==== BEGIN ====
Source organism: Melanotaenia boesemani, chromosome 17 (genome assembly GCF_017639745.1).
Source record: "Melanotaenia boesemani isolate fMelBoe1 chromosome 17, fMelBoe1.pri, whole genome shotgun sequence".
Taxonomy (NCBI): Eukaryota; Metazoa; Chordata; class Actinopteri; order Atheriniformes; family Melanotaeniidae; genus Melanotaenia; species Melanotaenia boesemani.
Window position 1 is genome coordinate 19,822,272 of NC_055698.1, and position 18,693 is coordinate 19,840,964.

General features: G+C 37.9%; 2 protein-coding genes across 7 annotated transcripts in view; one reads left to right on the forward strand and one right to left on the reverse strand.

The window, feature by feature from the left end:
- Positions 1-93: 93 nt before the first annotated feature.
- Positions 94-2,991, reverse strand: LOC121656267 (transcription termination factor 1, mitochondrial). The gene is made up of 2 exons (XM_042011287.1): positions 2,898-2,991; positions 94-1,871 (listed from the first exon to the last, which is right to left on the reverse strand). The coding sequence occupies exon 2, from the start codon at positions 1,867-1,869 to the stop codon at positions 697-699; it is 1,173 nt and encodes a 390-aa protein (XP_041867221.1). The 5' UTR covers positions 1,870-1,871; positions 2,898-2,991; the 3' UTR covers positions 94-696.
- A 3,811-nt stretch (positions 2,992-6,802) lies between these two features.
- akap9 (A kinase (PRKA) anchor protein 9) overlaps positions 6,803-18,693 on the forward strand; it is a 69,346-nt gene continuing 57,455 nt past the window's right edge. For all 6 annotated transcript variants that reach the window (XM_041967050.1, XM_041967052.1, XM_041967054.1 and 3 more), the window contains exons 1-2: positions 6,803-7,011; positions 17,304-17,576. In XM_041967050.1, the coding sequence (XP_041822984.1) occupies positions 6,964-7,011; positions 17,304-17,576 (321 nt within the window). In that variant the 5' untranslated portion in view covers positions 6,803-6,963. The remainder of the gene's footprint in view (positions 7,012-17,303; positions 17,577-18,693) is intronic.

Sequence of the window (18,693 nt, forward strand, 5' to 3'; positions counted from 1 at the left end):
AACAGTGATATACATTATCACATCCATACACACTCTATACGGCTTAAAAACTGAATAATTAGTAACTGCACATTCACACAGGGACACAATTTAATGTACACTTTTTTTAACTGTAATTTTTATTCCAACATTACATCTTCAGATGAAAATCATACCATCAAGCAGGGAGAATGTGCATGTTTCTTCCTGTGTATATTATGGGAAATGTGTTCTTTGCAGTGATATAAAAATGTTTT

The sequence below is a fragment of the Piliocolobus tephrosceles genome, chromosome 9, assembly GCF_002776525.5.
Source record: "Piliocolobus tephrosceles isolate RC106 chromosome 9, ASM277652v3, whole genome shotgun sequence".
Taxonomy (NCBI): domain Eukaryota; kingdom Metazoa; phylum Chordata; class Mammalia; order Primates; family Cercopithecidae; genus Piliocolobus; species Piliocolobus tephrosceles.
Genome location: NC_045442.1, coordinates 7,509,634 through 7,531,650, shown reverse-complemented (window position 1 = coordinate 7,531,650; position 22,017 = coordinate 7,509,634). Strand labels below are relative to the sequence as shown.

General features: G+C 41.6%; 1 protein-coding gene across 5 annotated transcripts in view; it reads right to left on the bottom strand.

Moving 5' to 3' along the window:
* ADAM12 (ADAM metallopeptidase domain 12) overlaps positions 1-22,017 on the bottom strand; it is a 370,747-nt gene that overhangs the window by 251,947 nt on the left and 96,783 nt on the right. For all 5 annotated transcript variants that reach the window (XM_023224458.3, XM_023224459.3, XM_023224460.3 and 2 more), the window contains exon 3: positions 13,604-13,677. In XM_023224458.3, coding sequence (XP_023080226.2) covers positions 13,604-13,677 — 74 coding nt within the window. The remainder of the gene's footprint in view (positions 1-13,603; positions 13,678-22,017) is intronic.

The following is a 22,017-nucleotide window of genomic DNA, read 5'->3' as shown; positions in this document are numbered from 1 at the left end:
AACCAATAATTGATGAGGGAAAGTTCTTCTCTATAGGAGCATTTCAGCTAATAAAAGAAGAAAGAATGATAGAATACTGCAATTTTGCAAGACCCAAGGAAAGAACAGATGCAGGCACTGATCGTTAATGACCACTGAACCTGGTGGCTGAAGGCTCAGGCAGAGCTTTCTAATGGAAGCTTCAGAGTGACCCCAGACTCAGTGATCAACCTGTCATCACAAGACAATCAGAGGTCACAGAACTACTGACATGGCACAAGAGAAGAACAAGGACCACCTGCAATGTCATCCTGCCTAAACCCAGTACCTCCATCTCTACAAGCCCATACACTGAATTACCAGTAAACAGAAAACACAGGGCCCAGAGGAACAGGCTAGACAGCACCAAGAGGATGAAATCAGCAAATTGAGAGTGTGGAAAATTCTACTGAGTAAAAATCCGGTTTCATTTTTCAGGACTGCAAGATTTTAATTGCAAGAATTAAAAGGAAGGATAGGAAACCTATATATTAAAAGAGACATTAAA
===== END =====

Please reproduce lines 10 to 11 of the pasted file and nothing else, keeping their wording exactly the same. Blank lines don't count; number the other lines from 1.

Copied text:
- akap9 (A kinase (PRKA) anchor protein 9) overlaps positions 6,803-18,693 on the forward strand; it is a 69,346-nt gene continuing 57,455 nt past the window's right edge. For all 6 annotated transcript variants that reach the window (XM_041967050.1, XM_041967052.1, XM_041967054.1 and 3 more), the window contains exons 1-2: positions 6,803-7,011; positions 17,304-17,576. In XM_041967050.1, the coding sequence (XP_041822984.1) occupies positions 6,964-7,011; positions 17,304-17,576 (321 nt within the window). In that variant the 5' untranslated portion in view covers positions 6,803-6,963. The remainder of the gene's footprint in view (positions 7,012-17,303; positions 17,577-18,693) is intronic.

Sequence of the window (18,693 nt, forward strand, 5' to 3'; positions counted from 1 at the left end):